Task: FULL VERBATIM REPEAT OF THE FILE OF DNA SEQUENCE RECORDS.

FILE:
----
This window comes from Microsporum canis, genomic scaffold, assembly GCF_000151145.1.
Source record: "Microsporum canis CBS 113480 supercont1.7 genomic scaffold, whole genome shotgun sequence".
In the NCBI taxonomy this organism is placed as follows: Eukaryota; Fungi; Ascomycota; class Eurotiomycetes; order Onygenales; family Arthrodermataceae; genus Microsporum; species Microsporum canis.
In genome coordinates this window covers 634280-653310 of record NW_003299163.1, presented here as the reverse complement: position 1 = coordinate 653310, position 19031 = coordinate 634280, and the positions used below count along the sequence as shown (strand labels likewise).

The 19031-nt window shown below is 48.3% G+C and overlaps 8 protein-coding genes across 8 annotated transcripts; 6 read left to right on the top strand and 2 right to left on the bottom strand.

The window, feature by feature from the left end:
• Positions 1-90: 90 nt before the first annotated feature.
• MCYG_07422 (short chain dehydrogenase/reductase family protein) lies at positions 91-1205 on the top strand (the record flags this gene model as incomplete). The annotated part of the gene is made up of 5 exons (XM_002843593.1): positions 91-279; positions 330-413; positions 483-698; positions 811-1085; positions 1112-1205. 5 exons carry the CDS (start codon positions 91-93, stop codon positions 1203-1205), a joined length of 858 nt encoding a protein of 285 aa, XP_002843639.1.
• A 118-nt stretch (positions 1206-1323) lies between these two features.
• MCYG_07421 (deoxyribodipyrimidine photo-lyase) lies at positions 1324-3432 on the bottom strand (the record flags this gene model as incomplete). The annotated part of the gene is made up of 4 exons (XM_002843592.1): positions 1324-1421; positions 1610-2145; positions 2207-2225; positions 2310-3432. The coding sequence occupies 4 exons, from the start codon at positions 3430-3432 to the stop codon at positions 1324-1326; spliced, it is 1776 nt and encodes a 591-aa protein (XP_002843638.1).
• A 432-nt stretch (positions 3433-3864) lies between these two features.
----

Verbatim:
This window comes from Microsporum canis, genomic scaffold, assembly GCF_000151145.1.
Source record: "Microsporum canis CBS 113480 supercont1.7 genomic scaffold, whole genome shotgun sequence".
In the NCBI taxonomy this organism is placed as follows: Eukaryota; Fungi; Ascomycota; class Eurotiomycetes; order Onygenales; family Arthrodermataceae; genus Microsporum; species Microsporum canis.
In genome coordinates this window covers 634280-653310 of record NW_003299163.1, presented here as the reverse complement: position 1 = coordinate 653310, position 19031 = coordinate 634280, and the positions used below count along the sequence as shown (strand labels likewise).

The 19031-nt window shown below is 48.3% G+C and overlaps 8 protein-coding genes across 8 annotated transcripts; 6 read left to right on the top strand and 2 right to left on the bottom strand.

The window, feature by feature from the left end:
• Positions 1-90: 90 nt before the first annotated feature.
• MCYG_07422 (short chain dehydrogenase/reductase family protein) lies at positions 91-1205 on the top strand (the record flags this gene model as incomplete). The annotated part of the gene is made up of 5 exons (XM_002843593.1): positions 91-279; positions 330-413; positions 483-698; positions 811-1085; positions 1112-1205. 5 exons carry the CDS (start codon positions 91-93, stop codon positions 1203-1205), a joined length of 858 nt encoding a protein of 285 aa, XP_002843639.1.
• A 118-nt stretch (positions 1206-1323) lies between these two features.
• MCYG_07421 (deoxyribodipyrimidine photo-lyase) lies at positions 1324-3432 on the bottom strand (the record flags this gene model as incomplete). The annotated part of the gene is made up of 4 exons (XM_002843592.1): positions 1324-1421; positions 1610-2145; positions 2207-2225; positions 2310-3432. The coding sequence occupies 4 exons, from the start codon at positions 3430-3432 to the stop codon at positions 1324-1326; spliced, it is 1776 nt and encodes a 591-aa protein (XP_002843638.1).
• A 432-nt stretch (positions 3433-3864) lies between these two features.